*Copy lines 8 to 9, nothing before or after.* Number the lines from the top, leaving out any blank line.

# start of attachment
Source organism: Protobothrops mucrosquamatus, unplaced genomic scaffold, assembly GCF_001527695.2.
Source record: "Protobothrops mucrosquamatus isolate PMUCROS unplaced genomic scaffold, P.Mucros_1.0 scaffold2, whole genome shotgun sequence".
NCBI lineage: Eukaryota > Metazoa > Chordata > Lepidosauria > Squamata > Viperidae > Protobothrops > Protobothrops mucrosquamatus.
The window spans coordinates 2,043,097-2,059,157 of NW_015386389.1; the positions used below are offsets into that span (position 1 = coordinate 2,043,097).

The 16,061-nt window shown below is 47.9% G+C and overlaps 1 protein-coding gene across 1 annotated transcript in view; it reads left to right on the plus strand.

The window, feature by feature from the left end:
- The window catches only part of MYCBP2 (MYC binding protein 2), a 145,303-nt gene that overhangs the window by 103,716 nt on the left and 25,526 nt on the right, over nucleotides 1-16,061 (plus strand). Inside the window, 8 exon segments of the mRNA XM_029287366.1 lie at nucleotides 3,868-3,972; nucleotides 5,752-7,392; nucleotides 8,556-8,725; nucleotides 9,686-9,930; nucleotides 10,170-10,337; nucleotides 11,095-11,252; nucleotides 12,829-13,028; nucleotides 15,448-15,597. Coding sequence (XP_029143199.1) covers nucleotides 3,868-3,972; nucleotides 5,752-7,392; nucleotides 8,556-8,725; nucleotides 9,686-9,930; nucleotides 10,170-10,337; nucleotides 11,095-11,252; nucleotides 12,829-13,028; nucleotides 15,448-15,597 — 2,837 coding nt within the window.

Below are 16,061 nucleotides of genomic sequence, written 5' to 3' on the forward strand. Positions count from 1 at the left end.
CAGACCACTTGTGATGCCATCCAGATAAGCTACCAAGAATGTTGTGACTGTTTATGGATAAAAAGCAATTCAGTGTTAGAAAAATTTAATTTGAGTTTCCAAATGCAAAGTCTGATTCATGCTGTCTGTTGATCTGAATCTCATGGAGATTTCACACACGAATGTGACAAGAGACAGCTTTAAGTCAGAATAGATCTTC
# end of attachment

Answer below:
Below are 16,061 nucleotides of genomic sequence, written 5' to 3' on the forward strand. Positions count from 1 at the left end.
CAGACCACTTGTGATGCCATCCAGATAAGCTACCAAGAATGTTGTGACTGTTTATGGATAAAAAGCAATTCAGTGTTAGAAAAATTTAATTTGAGTTTCCAAATGCAAAGTCTGATTCATGCTGTCTGTTGATCTGAATCTCATGGAGATTTCACACACGAATGTGACAAGAGACAGCTTTAAGTCAGAATAGATCTTC